Managing more than one fortune

Multi-family offices are often set up by single family offices, which have done well then broadened out. Stonehage Fleming dates from 1873, when Robert Fleming established one of the first investment trusts and helped finance the US industrial revolution.

It now spans 250 families, with £35bn under administration, 11 offices worldwide and 500 staff. “The business is independently owned with over 80% held by those working in it, and offers comprehensive support to families across the full spectrum of their assets and wealth planning and structuring requirements,” says Guy Hudson, head of investment management, business development and group marketing.

Wren Investment Office, meanwhile, which launched in September 2016, looks after the wealth of a dozen families and an Oxbridge college. Each family has a tailored long-term strategy for its wealth – Wren does not use model portfolios. It also boasts a large investment committee, tasked with asset allocation and manager research – not just in the UK but globally.

The family office’s current “house view” is that “the environment of positive economic growth and muted inflation continue to favour an allocation towards risk assets”. Only a recession can trigger a change in this current “rational exuberance” – but that said, Wren believes that “recession is inevitable before the end of 2020 as there is no slack in the economy, demand is growing faster than potential supply and central-bank policies remain expansionary”.

As a result, the group is considering how “best to position portfolios in the face of more challenging markets, most likely resulting in a reduction of risk across client portfolios”.

One specific trend Wren has currently observed in the family-office sector in general is “more and more capital being allocated to private equity, with a greater focus on direct deals and co-investments. We are strong believers that private equity is a key component of a long-term investment strategy, but one has to be particularly selective in the current environment, where valuations and leverage are being pushed to levels last seen prior to the global financial crisis.”

Indeed, last year The Wall Street Journal argued that family offices are even competing with investment banks and private-equity groups either to do deals or to provide financing to promising start-ups.

Should you set up your own?

Overall, it’s impossible to measure the economic, social or philanthropic impact of family offices. Amy Deen Westbrook, Kurt M. Sager Memorial distinguished professor of international and commercial law at Washburn University School of Law, argues that, while family offices have a substantial amount of assets under management, “they are likely dwarfed by the market power of the BlackRocks and Vanguards in our economy”.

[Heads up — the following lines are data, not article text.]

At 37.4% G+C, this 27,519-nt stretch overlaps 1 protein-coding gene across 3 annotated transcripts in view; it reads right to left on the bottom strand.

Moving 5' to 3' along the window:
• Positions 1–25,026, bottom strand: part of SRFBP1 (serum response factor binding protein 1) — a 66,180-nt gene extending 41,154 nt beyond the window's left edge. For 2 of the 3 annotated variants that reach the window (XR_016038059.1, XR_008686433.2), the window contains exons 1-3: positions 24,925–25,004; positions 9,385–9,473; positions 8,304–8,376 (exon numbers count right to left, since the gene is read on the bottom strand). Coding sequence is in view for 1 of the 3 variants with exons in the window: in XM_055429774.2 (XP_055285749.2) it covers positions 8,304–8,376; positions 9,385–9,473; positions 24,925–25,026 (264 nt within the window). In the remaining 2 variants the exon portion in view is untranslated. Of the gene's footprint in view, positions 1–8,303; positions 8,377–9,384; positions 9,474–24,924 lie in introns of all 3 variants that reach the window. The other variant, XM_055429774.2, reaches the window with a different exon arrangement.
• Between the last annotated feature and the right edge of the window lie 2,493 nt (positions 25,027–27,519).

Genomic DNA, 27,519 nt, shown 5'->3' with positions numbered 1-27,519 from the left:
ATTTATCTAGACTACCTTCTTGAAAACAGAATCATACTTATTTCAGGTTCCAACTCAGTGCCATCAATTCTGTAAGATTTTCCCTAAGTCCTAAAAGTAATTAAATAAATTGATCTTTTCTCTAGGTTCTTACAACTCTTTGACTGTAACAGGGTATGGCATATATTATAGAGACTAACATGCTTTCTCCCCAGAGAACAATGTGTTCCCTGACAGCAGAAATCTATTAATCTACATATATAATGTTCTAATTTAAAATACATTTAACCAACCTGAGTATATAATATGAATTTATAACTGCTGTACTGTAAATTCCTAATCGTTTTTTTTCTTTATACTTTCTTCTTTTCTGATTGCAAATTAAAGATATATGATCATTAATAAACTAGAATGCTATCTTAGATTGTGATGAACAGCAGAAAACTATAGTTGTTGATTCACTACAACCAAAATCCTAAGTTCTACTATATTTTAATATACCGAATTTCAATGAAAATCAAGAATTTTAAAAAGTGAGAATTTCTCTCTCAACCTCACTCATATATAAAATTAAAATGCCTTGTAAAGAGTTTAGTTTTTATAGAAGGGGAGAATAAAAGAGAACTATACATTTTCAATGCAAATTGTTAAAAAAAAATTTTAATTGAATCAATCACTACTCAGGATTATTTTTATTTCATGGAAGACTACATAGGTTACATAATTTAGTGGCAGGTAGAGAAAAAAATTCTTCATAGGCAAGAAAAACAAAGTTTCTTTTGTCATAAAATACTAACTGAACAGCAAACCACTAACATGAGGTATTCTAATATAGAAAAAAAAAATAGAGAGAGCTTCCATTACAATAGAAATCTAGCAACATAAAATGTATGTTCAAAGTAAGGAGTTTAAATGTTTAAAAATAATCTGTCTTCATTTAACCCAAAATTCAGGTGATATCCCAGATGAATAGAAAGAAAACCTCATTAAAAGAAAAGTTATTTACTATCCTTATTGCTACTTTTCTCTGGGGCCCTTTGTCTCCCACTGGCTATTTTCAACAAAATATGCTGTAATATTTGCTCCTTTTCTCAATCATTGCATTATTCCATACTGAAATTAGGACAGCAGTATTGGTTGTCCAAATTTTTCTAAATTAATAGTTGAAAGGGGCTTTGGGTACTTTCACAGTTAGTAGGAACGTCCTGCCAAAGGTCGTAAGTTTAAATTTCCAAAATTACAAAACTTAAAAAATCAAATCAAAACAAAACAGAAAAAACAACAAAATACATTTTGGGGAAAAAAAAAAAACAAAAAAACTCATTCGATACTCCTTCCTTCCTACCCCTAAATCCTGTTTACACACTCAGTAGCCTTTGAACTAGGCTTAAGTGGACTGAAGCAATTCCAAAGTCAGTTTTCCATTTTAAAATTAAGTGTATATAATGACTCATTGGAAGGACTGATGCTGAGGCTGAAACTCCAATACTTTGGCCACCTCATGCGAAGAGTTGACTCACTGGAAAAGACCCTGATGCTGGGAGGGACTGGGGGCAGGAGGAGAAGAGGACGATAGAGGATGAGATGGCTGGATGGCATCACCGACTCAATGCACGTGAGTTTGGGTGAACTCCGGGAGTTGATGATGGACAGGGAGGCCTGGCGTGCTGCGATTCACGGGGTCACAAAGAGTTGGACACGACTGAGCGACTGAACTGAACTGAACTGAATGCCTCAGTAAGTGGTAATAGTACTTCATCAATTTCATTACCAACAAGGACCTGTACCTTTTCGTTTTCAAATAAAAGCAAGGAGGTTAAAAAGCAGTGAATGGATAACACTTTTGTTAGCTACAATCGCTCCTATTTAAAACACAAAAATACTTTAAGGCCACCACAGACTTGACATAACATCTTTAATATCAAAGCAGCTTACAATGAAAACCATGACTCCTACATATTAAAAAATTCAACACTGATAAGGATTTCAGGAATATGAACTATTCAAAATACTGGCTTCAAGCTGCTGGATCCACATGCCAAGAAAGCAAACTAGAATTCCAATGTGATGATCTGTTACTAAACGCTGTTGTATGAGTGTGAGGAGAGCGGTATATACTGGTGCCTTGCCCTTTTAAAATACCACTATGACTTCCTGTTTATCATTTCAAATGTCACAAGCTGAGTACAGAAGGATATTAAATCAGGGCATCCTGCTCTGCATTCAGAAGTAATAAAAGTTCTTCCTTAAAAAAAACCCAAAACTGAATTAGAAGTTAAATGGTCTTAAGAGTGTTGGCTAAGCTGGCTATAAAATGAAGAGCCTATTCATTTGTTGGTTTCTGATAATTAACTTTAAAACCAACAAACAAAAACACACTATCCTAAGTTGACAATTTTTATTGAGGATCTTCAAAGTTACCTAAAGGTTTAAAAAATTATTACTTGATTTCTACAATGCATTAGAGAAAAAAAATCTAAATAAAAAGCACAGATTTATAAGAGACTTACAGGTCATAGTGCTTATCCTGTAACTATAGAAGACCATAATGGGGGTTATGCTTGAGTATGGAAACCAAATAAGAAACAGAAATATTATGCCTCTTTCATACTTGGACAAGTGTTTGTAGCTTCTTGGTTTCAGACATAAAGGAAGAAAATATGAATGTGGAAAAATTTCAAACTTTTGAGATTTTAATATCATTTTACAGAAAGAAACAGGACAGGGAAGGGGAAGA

However, if you are rich enough to establish one, it may well be worthwhile, she notes: “Arguably, the lack of regulation (and thus decreased costs of operation) produces a leveraging effect: family offices make it easier for individuals with more money to make more money.” Not all of us have a spare $200m to keep safe for the grandchildren – but the good news is that it’s possible for those of us with smaller portfolios to invest alongside those who do. Several investment trusts have been set up to run family fortunes – we look at some of the most interesting below.

How to invest in family offices without setting up your own

Probably the best-known investment-trust vehicle for family wealth is RIT Capital Partners (LSE: RCP), which was set up to manage some of the Rothschild family’s wealth. The family still owns about a fifth of the shares and the trust is chaired by Lord Rothschild. It trades on a premium to its net asset value (NAV) of around 2% (in other words, the shares cost a little bit more than the value of the underlying portfolio). The dividend yield is 1.7%. Over the past five years, the trust has returned 71% (with dividends reinvested) compared with 42% for the FTSE All-Share index.

Another option is the Caledonia Investment Trust (LSE: CLDN), which has made a similar total return over the past five years. Nearly half of the outstanding shares are owned by the Cayzer family, who made their money in shipping in the 19th century. The trust trades on a discount to NAV of about 17%, and yields 2.1%. Both RIT and Caledonia invest in a wide range of assets, with unquoted companies making up a substantial portion of both portfolios.

A third interesting option is Majedie Investments (LSE: MAJE). The Barlow family – who made their money in Malaysian rubber plantations – own around 40% of the shares. The trust has returned more than 100% over the past five years and yields 3.4%. It currently trades on a discount of around 10.5%. Just under a third of the fund is invested in Majedie Asset Management (which manages the trust) and it also invests heavily in the Majedie family of funds.

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The above is reproduced with kind permission from MoneyWeek    It appeared in issue 891, 13th April 2018